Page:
Wednesday, April 23, 2008
Doctoral candidate up for national Teacher of the Year
By Rebecca Wyatt Thomas, OU Web Writer
In late April, June Teisan will stand on the lawn of the White House with 55 other educators as part of a national conference for state teachers of the year. While Teisan said she will learn a lot of information at the conference that she can bring back to her classroom, she will also learn whether she has been selected as the National Teacher of the Year.
Teisan, a science teacher at the Harper Woods Secondary School, was named the 2007-08 Michigan Teacher of the Year. She also received the 2006 Jacqueline Lougheed Scholarship from OU and 2005 Presidential Award for Excellence in Mathematics and Science Teaching (PAEMST), the nation’s highest honor for teaching in these fields. Based on her Michigan Teacher of the Year award, Teisan was nominated for the national honor.
As part of the national honor application process, Teisan submitted a 15-page application and letters of recommendation. She is one of the four finalists who were selected to participate in a three-day interview process in Washington D.C. The finalists were videotaped, participated in panel interviews, mock press conferences and met with the selection committee. From those finalists, a recipient will be selected on April 30.
“I love talking about education and this gave me the perfect opportunity to do so. I am thrilled to have the opportunity to shine the spotlight on the good things that are happening and at the same time discuss how we can improve what we do. There are inequities in education. The inequities in education very closely parallel the inequities we see in our society,” Teisan said, citing the quality education received by the middle to upper class while there is often a struggle to meet the needs of the students in urban centers. “I really want to say ‘education should improve and it can improve. I want to be a part of that improvement, but don’t lay it all on the shoulders of teachers, it’s embedded in our social fabric.’”
Teisan was able to share a personal experience with the selection committee. After an article appeared in the “Twist,” a section of The Detroit Free Press, Teisan received a letter from a student who wanted to be a teacher despite her parents’ desire for her to be an engineer. She wanted some advice from Teisan on what to do.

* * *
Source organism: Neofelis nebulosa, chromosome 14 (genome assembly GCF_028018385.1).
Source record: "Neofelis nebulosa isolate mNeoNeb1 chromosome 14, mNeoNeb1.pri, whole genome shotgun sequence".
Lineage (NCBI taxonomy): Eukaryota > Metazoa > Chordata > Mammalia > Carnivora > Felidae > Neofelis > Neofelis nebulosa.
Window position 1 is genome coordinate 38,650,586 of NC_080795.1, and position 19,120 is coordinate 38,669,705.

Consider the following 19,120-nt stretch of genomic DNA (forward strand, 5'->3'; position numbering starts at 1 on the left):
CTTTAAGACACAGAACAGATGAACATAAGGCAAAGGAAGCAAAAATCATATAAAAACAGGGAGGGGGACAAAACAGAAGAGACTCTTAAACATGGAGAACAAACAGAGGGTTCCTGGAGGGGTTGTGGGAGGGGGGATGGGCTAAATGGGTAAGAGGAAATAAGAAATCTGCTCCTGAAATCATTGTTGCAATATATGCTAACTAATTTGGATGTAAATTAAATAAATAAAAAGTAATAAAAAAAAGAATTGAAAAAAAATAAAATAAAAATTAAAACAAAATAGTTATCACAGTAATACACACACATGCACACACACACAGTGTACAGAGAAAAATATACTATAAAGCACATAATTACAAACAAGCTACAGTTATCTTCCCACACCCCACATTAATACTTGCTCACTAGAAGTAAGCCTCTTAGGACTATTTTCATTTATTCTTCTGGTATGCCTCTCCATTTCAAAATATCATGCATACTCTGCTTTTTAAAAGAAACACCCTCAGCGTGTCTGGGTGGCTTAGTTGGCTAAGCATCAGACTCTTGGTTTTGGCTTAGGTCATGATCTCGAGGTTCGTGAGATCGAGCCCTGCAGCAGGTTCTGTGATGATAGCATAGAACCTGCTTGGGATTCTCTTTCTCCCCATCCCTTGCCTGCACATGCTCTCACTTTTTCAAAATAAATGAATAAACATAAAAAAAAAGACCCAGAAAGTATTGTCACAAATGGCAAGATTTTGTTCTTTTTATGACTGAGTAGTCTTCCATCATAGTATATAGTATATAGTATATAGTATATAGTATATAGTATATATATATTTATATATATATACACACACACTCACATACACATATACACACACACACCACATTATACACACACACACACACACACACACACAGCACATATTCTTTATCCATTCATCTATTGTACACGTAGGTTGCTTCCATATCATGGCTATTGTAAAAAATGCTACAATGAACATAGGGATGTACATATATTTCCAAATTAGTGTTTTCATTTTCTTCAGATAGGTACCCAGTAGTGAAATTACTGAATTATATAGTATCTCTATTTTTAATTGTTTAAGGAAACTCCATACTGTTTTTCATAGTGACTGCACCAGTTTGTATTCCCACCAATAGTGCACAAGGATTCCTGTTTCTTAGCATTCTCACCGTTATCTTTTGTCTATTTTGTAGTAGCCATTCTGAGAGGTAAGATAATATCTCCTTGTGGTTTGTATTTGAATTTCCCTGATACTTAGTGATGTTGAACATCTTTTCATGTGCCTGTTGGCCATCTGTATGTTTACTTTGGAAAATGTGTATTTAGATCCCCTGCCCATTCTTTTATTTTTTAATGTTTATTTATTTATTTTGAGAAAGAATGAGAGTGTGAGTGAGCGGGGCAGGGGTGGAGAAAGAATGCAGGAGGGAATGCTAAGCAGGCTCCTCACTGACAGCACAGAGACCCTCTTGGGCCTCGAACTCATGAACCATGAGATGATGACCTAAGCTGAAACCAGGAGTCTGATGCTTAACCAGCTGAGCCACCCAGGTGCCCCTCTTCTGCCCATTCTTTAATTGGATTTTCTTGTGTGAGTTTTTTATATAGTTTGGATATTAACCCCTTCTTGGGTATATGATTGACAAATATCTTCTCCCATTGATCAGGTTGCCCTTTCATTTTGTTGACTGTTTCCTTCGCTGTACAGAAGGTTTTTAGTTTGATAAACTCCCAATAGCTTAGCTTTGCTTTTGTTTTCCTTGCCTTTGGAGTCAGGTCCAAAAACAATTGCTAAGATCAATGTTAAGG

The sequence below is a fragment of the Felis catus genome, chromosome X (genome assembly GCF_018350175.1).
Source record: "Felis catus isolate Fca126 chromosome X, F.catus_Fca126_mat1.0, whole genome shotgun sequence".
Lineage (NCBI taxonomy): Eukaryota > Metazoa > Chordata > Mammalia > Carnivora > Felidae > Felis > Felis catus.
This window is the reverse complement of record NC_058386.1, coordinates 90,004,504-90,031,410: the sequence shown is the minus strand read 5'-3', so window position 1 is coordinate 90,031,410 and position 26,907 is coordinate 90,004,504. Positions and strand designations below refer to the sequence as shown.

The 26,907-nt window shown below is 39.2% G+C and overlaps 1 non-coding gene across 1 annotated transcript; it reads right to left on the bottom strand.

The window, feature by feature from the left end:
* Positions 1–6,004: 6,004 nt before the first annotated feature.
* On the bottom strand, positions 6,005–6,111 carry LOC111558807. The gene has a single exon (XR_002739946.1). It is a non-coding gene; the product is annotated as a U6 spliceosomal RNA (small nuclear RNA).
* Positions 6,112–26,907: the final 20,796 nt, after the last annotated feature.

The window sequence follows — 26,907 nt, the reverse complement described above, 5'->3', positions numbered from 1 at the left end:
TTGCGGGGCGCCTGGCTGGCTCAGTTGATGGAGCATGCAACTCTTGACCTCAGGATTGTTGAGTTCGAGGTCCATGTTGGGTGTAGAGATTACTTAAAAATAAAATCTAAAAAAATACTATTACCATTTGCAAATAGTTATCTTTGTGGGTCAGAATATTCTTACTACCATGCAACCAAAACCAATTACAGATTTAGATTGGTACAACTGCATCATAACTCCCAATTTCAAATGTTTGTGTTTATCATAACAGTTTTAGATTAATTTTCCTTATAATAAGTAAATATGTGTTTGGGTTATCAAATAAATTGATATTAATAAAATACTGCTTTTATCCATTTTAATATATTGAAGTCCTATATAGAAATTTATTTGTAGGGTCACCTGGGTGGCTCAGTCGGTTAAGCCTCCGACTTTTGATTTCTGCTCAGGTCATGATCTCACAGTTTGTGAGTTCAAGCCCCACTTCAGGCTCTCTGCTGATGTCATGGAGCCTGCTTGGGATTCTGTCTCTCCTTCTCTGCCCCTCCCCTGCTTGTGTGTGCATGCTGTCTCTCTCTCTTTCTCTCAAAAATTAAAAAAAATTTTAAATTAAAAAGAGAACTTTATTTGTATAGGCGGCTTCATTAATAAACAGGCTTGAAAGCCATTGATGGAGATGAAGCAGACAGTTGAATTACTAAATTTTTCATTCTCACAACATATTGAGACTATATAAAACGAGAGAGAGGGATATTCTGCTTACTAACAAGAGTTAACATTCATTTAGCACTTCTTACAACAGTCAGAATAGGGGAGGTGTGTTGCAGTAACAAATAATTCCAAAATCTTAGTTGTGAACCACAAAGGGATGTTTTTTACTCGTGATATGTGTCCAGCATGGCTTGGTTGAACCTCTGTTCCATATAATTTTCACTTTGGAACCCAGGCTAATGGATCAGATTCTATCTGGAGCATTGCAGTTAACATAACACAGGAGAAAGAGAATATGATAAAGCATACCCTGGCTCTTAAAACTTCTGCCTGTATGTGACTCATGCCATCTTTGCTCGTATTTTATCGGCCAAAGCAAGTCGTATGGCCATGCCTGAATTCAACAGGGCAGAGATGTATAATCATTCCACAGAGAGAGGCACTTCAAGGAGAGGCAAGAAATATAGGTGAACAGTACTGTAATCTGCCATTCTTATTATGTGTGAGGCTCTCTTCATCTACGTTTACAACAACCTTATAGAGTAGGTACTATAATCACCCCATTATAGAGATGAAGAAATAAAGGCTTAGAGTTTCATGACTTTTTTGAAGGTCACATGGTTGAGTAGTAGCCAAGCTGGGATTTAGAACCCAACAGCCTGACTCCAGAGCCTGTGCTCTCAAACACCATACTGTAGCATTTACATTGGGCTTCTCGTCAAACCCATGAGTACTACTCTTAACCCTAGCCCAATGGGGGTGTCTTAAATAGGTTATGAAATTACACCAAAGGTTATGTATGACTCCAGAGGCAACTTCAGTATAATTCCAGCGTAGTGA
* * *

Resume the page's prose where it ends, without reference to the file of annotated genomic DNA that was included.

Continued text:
“I encouraged her to do what she feels passionate about and explore the passion,” Teisan said. “It made me realize that when you have the chance to talk about the great things that are happening in your classroom, you don’t know who it’s going to impact and inspire.”
As Michigan’s Teacher of the Year, Teisan has the opportunity to speak to many groups about being a teacher. She said she speaks at about three to four different venues each month to encourage students to consider the profession. She said while the economic climate is changing around the country in terms of where teachers are needed, she said they are still needed everywhere, especially in special education and in the sciences and math.
“If there is a passion for it, consider teaching. Start taking the classes, but also get into the classroom. Volunteer with schools. It’s a great way to see what grade levels you like,” Teisan said.
Teisan has a passion for science and enjoys teaching her students.
“I can still make an impact on my students in my classroom. I see that as paramount--to interact with my 12-year-olds day in and day out and unveil all the fun that can be involved in a science classroom,” Teisan said. “I think I can balance that with getting out there and sharing my message with the community. I fully intend to be a voice and I would like to see a number of exciting changes happening in education in the 21st century. Walls are invisible now. The classroom can reach beyond the perimeters of the building.”
Teisan will share her passion with 55 other educators as part of the National Teacher of the Year Conference. She looks forward to learning from her national colleagues and taking the information back to the other teachers at her school.
“We talk the same talk and walk the same walk. It’s a unique opportunity to spend a week together learning from each other,” Teisan said. She said there will be teachers from all over the United States and its territories, including American Samoa. They will all be able to share their stories. “I’m not going to get a chance to visit American Samoa but I can talk to the teacher from there about what her challenges are and we can find commonality and really challenge the good, the bad and the indifferent.”
Teisan is up against three teachers from Oregon, California and Virginia for the National Teacher of the Year honor. All of the candidates have a technology, science or engineering background.
For more information on Oakland University’s education programs, visit the School of Education and Human Services Web site.